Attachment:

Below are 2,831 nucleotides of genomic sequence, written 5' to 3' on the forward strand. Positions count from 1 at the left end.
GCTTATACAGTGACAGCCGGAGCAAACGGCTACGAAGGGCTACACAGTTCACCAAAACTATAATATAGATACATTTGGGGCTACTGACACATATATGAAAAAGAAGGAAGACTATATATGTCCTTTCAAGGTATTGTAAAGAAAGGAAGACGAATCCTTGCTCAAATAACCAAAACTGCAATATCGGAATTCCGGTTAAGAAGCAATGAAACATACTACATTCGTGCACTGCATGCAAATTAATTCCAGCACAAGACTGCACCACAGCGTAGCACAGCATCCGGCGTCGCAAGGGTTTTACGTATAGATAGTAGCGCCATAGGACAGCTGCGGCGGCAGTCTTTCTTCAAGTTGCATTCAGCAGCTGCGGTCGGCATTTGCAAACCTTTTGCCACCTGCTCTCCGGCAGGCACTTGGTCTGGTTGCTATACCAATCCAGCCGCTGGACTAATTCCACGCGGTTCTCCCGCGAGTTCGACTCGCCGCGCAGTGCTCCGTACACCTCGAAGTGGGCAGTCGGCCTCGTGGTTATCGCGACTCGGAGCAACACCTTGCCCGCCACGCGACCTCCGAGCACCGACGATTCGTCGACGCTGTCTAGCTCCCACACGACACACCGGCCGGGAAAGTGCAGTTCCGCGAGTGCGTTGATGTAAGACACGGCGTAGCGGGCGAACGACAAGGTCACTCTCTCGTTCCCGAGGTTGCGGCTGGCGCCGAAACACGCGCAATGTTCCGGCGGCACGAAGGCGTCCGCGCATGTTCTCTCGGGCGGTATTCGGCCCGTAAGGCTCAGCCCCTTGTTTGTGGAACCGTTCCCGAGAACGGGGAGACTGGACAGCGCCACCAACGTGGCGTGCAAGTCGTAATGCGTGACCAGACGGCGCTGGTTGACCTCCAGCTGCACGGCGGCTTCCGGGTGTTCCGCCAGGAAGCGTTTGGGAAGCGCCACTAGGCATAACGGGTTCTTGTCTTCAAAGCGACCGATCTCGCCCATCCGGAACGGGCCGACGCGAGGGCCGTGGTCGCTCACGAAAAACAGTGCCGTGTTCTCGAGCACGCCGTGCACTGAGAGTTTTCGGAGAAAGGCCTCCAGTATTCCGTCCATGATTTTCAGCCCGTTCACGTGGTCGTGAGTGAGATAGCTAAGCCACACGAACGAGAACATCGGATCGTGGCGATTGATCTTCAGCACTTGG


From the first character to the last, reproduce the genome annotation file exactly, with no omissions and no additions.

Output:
Below are 2,831 nucleotides of genomic sequence, written 5' to 3' on the forward strand. Positions count from 1 at the left end.
GCTTATACAGTGACAGCCGGAGCAAACGGCTACGAAGGGCTACACAGTTCACCAAAACTATAATATAGATACATTTGGGGCTACTGACACATATATGAAAAAGAAGGAAGACTATATATGTCCTTTCAAGGTATTGTAAAGAAAGGAAGACGAATCCTTGCTCAAATAACCAAAACTGCAATATCGGAATTCCGGTTAAGAAGCAATGAAACATACTACATTCGTGCACTGCATGCAAATTAATTCCAGCACAAGACTGCACCACAGCGTAGCACAGCATCCGGCGTCGCAAGGGTTTTACGTATAGATAGTAGCGCCATAGGACAGCTGCGGCGGCAGTCTTTCTTCAAGTTGCATTCAGCAGCTGCGGTCGGCATTTGCAAACCTTTTGCCACCTGCTCTCCGGCAGGCACTTGGTCTGGTTGCTATACCAATCCAGCCGCTGGACTAATTCCACGCGGTTCTCCCGCGAGTTCGACTCGCCGCGCAGTGCTCCGTACACCTCGAAGTGGGCAGTCGGCCTCGTGGTTATCGCGACTCGGAGCAACACCTTGCCCGCCACGCGACCTCCGAGCACCGACGATTCGTCGACGCTGTCTAGCTCCCACACGACACACCGGCCGGGAAAGTGCAGTTCCGCGAGTGCGTTGATGTAAGACACGGCGTAGCGGGCGAACGACAAGGTCACTCTCTCGTTCCCGAGGTTGCGGCTGGCGCCGAAACACGCGCAATGTTCCGGCGGCACGAAGGCGTCCGCGCATGTTCTCTCGGGCGGTATTCGGCCCGTAAGGCTCAGCCCCTTGTTTGTGGAACCGTTCCCGAGAACGGGGAGACTGGACAGCGCCACCAACGTGGCGTGCAAGTCGTAATGCGTGACCAGACGGCGCTGGTTGACCTCCAGCTGCACGGCGGCTTCCGGGTGTTCCGCCAGGAAGCGTTTGGGAAGCGCCACTAGGCATAACGGGTTCTTGTCTTCAAAGCGACCGATCTCGCCCATCCGGAACGGGCCGACGCGAGGGCCGTGGTCGCTCACGAAAAACAGTGCCGTGTTCTCGAGCACGCCGTGCACTGAGAGTTTTCGGAGAAAGGCCTCCAGTATTCCGTCCATGATTTTCAGCCCGTTCACGTGGTCGTGAGTGAGATAGCTAAGCCACACGAACGAGAACATCGGATCGTGGCGATTGATCTTCAGCACTTGG